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The issue of competition and monopoly is fundamental to the development of legal machinery for the effective and progressive control of the national economy. Competition is not a cure-all for our economic ills. But measures to increase the degree of competition in the organization of economic life are important items in the tool-bag of techniques with which we can reasonably hope to control our economic destiny. The amount of competition we achieve in industrial organization will have a good deal to do with our success in reaching the basic goals of the Employment Act of 1946—high and sustained levels of productive employment in a free society.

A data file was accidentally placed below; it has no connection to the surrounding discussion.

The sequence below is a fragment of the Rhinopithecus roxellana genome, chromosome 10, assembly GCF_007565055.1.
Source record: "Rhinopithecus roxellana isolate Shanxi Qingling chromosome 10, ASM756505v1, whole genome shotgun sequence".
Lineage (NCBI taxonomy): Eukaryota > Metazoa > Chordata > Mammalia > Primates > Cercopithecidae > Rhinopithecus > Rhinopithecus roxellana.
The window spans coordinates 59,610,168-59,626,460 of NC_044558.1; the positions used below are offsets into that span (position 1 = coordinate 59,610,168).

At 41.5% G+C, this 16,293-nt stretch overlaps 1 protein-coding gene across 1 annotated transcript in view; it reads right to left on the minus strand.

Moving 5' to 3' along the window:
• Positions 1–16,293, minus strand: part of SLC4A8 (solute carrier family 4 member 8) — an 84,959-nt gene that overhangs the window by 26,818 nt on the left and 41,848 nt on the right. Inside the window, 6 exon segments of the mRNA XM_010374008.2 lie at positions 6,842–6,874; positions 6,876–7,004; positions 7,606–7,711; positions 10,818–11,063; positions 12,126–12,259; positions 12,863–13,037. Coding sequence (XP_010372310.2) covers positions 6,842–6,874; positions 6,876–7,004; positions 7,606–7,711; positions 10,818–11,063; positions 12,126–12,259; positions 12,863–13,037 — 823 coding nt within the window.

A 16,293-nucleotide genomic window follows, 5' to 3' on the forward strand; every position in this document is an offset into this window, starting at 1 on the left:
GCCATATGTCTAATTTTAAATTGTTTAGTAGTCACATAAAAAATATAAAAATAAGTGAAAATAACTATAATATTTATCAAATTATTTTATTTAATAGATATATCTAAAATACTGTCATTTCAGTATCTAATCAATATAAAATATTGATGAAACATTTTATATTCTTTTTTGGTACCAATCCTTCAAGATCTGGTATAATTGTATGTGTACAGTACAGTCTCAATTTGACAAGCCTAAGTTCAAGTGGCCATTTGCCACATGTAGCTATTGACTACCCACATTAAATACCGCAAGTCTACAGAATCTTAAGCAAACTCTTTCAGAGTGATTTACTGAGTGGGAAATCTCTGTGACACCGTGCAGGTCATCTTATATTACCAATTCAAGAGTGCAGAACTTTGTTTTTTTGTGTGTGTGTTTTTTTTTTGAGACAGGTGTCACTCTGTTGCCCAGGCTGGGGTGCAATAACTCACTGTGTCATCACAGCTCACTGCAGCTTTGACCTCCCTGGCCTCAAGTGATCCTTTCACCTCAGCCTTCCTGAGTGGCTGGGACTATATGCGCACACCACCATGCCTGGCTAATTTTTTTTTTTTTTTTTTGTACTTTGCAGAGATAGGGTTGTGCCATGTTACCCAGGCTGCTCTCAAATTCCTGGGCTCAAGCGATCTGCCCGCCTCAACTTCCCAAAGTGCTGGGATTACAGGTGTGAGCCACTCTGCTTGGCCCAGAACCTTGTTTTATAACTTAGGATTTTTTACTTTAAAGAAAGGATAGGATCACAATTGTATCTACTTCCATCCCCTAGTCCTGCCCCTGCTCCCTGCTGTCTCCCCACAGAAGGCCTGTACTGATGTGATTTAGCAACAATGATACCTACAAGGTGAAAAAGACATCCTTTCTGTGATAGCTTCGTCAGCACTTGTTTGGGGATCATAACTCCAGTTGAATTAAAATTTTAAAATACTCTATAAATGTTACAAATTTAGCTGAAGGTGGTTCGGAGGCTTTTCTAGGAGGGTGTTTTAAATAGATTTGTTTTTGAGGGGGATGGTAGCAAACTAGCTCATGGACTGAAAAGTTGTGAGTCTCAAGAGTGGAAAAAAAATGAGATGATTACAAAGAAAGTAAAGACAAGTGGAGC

The organization of industry and commerce is a matter of central consequence to national policy in at least four basic particulars.

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